There was plenty to explore. I learned that my cow was three years old, weighed 605 kilograms (1,338 lbs), and was tended to by a local vet named Na Qin before being slaughtered on July 2. A Simmental breed, the cow lived on a farm Kerchin identified as ”1556,” and was fed a diet of corn, wheat, and straw. (The number lets Kerchin track down a farm’s location.)
After the cow was slaughtered, its meat was then subjected to a number of tests to detect bacteria, water content, and animal-growth promoters. At this point, my steak was declared free of ractopamine, a drug banned in China that’s used to bulk up animals (paywall) weeks before they are slaughtered.
While blockchain is hard to tamper with, tracing the origin from calf to chuck steak isn’t foolproof. John Spink, who studies food fraud at Michigan State University, tells Quartz that “fraudsters are very creative and constantly change their methods.” In a 2013 blog post, he wrote that “traceability is not a single magic-bullet to stop fraud, but it is a critical part” to reduce food fraud, adding that bad actors can also operate from within. “In some cases [the] criminals are hiding within the legitimate supply chain so [they] could defeat even a very technologically advanced countermeasure,” Spink says.
JD also admits that there might be lapses in data that’s tracked, depending on “when in the process each party begins to input and share that data,” says Gartner. Because of this, the company will periodically perform spot checks (link in Chinese) at Kerchin’s factories to examine how information is recorded and verify the validity of the data.
In blockchain we trust
Chinese agencies have experimented with other traceability methods in the ongoing fight to restore consumer faith in the food system. The National Platform for Tracking Food Safety, backed by China’s top planning body, has made more than 72.6 million items (link in Chinese) available for supply-chain tracing using barcodes as of Aug. 9. According to a 2015 paper in the peer-review journal BioScience Trends, the implementation of food traceability requires “a substantial amount of valid information.” However, China’s supply chain often involves small factories, and they generally lack dedicated platforms for the exchange of logistics information.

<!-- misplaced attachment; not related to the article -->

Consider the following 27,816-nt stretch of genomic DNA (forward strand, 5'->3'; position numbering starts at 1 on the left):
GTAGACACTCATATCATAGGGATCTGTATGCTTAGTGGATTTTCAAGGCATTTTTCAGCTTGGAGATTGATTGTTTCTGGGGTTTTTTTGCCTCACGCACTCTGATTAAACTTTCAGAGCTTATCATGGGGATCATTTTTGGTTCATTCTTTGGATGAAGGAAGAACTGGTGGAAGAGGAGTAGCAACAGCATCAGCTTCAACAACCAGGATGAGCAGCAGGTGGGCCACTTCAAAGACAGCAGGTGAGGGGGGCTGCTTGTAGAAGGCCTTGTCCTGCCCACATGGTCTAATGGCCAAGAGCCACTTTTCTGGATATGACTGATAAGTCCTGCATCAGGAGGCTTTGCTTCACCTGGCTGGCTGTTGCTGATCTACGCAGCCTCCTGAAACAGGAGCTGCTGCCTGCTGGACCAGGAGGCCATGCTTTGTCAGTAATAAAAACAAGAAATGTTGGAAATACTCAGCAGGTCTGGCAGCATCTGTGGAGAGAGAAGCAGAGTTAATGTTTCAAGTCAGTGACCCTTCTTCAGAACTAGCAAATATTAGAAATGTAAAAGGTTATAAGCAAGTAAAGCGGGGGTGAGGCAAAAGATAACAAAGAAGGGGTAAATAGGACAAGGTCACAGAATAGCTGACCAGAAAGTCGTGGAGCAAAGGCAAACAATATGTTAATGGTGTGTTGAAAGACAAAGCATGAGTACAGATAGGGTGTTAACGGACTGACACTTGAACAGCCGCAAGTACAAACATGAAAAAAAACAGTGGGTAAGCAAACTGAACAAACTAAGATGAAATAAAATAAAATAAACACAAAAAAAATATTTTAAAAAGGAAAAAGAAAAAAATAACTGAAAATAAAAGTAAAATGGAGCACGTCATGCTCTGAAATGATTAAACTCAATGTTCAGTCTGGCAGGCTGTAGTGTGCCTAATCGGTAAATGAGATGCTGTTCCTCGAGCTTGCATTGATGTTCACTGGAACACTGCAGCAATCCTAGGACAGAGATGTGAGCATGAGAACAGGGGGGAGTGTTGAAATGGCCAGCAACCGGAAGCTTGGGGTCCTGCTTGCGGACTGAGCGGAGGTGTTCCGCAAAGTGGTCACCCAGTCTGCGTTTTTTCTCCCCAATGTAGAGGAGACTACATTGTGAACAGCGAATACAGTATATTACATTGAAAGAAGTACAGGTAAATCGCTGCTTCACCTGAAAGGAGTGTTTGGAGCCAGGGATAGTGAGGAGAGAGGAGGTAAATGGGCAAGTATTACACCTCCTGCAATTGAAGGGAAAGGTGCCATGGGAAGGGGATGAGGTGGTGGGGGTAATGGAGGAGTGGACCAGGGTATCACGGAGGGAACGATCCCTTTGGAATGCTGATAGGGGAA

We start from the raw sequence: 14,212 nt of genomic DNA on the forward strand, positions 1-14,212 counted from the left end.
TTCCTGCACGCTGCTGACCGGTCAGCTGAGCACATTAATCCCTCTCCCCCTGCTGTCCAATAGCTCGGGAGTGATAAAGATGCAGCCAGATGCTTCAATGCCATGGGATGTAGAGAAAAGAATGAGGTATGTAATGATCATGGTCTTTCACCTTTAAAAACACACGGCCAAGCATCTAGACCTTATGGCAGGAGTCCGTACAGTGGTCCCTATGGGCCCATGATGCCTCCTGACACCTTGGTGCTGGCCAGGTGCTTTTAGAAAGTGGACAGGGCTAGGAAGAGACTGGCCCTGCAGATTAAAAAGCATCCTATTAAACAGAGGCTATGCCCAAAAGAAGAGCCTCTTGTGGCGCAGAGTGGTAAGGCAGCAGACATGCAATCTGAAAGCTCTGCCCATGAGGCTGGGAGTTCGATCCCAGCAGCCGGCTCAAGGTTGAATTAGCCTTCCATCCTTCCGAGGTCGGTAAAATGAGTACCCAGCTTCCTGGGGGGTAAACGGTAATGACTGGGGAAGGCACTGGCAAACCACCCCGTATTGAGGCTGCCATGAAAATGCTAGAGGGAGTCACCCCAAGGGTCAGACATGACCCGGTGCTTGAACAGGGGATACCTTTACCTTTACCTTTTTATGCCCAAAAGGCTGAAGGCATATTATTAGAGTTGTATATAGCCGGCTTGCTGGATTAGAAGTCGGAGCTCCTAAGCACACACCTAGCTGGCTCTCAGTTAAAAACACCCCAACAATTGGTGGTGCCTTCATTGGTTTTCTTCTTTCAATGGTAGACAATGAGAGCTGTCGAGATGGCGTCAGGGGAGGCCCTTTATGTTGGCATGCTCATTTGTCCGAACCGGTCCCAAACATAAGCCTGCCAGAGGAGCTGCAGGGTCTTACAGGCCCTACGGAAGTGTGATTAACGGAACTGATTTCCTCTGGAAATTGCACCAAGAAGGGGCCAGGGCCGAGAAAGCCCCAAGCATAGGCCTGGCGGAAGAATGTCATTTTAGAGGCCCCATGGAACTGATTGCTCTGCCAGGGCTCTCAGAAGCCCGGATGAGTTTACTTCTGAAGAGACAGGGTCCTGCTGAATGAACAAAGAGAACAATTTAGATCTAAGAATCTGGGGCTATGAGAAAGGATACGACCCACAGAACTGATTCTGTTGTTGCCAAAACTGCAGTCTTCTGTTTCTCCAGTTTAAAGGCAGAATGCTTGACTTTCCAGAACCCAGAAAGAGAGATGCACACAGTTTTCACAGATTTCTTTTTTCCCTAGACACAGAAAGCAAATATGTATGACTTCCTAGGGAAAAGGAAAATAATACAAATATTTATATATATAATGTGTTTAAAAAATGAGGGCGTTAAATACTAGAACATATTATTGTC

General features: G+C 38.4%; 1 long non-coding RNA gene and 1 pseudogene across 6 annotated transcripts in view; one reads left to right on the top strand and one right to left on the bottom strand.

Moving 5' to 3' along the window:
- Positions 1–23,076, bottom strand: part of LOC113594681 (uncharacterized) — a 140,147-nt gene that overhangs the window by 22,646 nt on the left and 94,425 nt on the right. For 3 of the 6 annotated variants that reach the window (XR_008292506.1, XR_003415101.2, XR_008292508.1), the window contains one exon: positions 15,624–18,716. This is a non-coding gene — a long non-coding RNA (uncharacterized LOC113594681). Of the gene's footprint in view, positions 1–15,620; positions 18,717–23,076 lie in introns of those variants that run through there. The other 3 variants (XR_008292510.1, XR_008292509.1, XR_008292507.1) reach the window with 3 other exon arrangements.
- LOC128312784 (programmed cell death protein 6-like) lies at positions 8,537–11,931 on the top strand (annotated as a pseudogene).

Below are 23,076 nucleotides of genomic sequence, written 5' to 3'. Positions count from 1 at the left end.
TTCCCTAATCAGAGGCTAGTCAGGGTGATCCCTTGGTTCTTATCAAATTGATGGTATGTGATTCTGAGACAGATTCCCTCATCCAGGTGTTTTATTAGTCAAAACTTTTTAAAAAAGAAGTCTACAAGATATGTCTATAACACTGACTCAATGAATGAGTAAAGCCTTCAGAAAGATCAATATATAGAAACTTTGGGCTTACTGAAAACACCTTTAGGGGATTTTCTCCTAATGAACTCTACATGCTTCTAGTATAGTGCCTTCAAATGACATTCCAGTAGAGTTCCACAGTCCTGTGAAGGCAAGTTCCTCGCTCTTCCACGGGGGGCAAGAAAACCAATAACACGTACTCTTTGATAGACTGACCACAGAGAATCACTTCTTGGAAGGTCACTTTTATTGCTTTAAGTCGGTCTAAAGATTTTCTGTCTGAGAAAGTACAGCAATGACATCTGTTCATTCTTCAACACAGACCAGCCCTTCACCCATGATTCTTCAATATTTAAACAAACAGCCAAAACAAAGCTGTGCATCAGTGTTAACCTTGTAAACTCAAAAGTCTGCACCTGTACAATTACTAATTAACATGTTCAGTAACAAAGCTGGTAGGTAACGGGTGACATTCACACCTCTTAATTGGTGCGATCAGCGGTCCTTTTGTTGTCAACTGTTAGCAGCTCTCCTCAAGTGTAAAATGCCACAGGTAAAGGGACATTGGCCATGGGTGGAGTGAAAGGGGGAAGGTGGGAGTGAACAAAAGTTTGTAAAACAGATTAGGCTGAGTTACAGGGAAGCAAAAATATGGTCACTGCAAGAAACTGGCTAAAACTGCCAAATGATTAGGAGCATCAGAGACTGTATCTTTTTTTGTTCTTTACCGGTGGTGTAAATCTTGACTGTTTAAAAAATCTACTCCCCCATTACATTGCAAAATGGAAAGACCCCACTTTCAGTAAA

A number of companies besides JD believe blockchain can solve this problem.
Alibaba, China’s largest e-commerce player, announced in March a plan to use blockchain to track beef from Australia, one of China’s key sources of beef, by working with three local companies, including accounting firm PwC Australia.
In October, Walmart also introduced blockchain into its Food Safety Collaboration Center in Beijing. Working with IBM, the retailer recently completed two pilot tests to help move pork from Chinese farms to its stores. The technology has helped reduce the paperwork required to process the containers. Those sorts of transportation documents, such as the bill of lading, can easily be tampered with or copied, making the supply chain vulnerable to criminals who can replace goods with counterfeit products, a type of maritime fraud (paywall) that costs billions of dollars each year.
Starting this September, China will work with the European Union on a project called EU-China-Safe, which will use blockchain and other technologies to regulate food safety. Belfast-based startup Arc-Net, one of the project’s partners, has developed a blockchain platform to support the identification of animal protein from birth, says CEO Kieran Kelly.
It’s possible that scaling up blockchain could allow consumers to track all products back to their source, but that vision is still far away. In the case of Kerchin’s beef, only two parties are involved in gathering and uploading information, but the global supply chain poses more challenges. Cargo often passes rapidly through multiple hands, and parties in supply chains don’t often share data. As the supply chain gets longer, an enormous amount of collaboration and transparency is needed. And of course, not all companies are eager to share their data and business practices.